The Divisibility Test
In determining whether the homestead property can be divided, Florida courts utilize a so-called “divisibility” test, which provides: “A unit which is both susceptible to division by perpendicular lines, horizontal lines, or both, and lawfully conveyable as an independent parcel under existing law should be the criteria for the divisibility.” In re Kuver, 70 B.R. 190, 193 (Bankr. S.D. Fla. 1986). The divisibility test considers whether the property is divisible and lawfully conveyable, pursuant to local zoning and building regulations. In re Englander, 95 F.3d at 1032; see also Menard v. Univ. Radiation Oncology Assocs., LLP, 976 So. 2d 69, 75 (Fla. 4th DCA 2008) (“[T]he trial court shall determine whether under local law the entire property may be partitioned or in some other way divided legally (e.g., submitted to condominium ownership). If it cannot be so divided legally, then the entire parcel may be sold at public sale and only debtor’s pro rata share will be exempt.”)
Cases Applying The Divisibility Test
In the seminal case of In re Englander, debtors claimed their 1.05 acre lakefront residence as their homestead exemption. 95 F.3d 1028, 1029. The residence was located within an incorporated municipality and, therefore, subject to the one-half acre requirement. Id. However, local zoning and building regulations prevented the property from being subdivided. Id. The partition would have no legal use as its conveyance would violate local zoning law. Id. at 1032. Thus, the Eleventh Circuit upheld a sale of the entire property and apportionment of the proceeds because debtors’ claimed homestead property exceeded the acreage limitation and was indivisible. Id. The court reasoned that sale and apportionment of the proceeds was fair because it allowed for an appropriate recognition of the debtors’ homestead exemption and afforded the creditors some satisfaction of their rightful claims. Id.
Similarly, in In re Kellogg, a judgment debtor claimed homestead exemption on his 1.3 acre oceanfront property in his bankruptcy petition. 197 F.3d 1116 (11th Cir. Fla. 1999). The Trustee and judgment creditor objected because the property exceeded one-half acre and was located within a municipality. Id. at 1118. The court ordered the sale of the homestead property and an allocation of the proceeds, with the proceeds which exceeded those attributable to one-half acre being made available to creditors. Id. at 1118-19. The order was upheld on appeal because the township zoning regulations prohibited subdividing of the land Id. at 1120. The court justified the non-partition approach by stating that separating debtors’ “land into an exempt and a nonexempt parcel is equivalent to subdividing it, since turning over excess land to the trustee for disposition exposes neighboring landowners to precisely the same evils the zoning laws are intended to prevent-namely, allowing double-building on a parcel of land.” Id.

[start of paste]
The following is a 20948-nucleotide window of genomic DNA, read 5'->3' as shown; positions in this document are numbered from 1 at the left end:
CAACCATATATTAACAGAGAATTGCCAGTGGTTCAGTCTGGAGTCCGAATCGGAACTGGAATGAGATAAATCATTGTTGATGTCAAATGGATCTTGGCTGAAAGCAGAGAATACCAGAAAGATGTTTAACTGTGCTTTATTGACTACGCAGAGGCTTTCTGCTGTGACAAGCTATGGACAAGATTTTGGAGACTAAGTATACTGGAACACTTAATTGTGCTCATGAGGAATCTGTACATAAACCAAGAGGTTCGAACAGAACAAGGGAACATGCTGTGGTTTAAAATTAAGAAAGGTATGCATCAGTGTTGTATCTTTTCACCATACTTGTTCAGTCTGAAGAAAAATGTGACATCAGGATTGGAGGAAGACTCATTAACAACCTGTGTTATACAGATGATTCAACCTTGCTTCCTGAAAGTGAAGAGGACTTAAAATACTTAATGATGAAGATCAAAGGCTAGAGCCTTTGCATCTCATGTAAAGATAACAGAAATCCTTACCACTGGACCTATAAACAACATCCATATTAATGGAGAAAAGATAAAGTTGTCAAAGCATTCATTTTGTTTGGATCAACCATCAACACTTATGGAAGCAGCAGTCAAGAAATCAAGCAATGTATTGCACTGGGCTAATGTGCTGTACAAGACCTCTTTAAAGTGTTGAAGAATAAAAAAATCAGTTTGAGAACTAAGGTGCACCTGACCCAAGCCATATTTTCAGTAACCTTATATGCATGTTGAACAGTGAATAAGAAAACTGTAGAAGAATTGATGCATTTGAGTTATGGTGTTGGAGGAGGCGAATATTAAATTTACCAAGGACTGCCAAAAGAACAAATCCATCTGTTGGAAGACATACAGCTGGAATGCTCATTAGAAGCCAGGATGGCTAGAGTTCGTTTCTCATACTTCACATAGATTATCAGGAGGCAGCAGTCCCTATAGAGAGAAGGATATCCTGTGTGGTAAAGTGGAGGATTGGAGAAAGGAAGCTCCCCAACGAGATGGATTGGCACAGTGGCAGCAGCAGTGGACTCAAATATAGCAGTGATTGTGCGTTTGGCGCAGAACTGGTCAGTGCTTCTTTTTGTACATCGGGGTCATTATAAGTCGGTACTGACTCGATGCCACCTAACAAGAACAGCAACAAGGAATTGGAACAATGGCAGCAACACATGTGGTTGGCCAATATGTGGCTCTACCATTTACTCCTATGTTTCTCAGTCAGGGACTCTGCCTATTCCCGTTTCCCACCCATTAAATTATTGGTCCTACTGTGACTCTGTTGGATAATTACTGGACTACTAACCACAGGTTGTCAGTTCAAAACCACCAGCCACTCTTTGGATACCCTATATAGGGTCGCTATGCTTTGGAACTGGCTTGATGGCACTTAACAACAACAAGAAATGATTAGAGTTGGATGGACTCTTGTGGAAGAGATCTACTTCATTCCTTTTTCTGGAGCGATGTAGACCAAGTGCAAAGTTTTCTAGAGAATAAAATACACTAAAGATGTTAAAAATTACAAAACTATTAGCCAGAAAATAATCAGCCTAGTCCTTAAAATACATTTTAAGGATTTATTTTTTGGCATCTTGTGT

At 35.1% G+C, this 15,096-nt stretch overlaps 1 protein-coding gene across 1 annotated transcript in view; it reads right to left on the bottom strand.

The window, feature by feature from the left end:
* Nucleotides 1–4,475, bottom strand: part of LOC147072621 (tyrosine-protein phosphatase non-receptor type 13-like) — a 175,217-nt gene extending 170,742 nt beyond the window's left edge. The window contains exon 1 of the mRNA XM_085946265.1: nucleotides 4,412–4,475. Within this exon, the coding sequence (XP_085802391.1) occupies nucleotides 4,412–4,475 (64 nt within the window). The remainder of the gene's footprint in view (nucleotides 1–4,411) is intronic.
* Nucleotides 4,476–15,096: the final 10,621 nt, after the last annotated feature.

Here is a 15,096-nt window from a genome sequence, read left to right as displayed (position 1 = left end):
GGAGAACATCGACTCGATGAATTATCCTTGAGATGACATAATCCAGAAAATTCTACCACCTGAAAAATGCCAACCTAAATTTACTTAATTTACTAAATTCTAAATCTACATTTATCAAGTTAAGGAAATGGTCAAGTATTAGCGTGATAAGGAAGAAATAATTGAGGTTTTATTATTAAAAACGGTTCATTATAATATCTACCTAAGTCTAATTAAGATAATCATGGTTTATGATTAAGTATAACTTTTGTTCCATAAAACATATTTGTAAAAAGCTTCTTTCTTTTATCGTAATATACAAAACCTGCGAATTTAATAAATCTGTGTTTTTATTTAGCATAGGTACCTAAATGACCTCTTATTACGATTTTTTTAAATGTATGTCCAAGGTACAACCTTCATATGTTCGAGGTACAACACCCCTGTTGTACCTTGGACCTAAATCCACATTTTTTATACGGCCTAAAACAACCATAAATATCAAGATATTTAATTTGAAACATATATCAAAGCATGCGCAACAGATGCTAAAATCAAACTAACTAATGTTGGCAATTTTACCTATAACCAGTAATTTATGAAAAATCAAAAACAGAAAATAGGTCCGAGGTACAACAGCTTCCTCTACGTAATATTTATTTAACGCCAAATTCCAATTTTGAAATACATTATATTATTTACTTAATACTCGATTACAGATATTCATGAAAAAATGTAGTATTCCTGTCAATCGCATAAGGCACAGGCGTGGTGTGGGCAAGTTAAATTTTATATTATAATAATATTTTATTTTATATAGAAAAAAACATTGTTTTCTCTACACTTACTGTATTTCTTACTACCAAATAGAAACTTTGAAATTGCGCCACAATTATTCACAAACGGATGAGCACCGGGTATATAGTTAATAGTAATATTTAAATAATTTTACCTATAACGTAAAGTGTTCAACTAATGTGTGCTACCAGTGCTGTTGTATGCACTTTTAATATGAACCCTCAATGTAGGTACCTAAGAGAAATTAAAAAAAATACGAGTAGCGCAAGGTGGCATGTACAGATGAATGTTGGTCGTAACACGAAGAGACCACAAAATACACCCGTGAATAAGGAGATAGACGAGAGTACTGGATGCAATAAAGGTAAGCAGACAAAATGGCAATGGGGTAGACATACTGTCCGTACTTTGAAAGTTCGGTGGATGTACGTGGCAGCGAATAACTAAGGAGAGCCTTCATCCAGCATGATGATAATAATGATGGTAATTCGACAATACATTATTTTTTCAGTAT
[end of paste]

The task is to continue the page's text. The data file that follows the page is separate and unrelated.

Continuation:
In sum, if the property passes the divisibility test it is subject to partition. On the other hand, if the property does not pass the divisibility test (that is, it cannot be divided into lawfully conveyable parcels), the property is subject to sale and apportionment of proceeds.
Calculating The Homestead Exemption
In In re Quraeshi, the court addressed whether, after a sale of a debtor’s property in which only a portion can be claimed as homestead, the debtor’s homestead-exempt funds should be calculated as a portion of the net proceeds of the sale (after certain other liens have been paid) or based upon the gross sales price of the entire property. 289 B.R. 240, 244 (S.D. Fla. 2002). The court decided that:
[I]t would seem that a debtor’s homestead exemption would extend to a pro rata portion of the net proceeds of a sale of debtor’s property, based on his acreage share of the property sold, rather than a pro rata portion of the gross sales price. As such, only the proceeds remaining after those specific debts are paid qualify as ‘homestead.’
Id. Creditors should be careful to accurately calculate the exemption in order to best protect their interests.
Special Considerations Within A Municipality For Duval County
This limitation to the homestead exemption is especially relevant in northeast Florida. All property in Duval County is “located within a municipality”. However, when Jacksonville was chartered, it grandfathered in the old city limits for purposes of Article X, Section 4 of Florida’s Constitution. For creditors, this means that a further look should be taken into the homestead asset before simply writing it off as an exempt item. Therefore, any creditor conducting business in Duval County must consult the old city limits, available on the county property appraiser’s website, when determining the homestead exemption.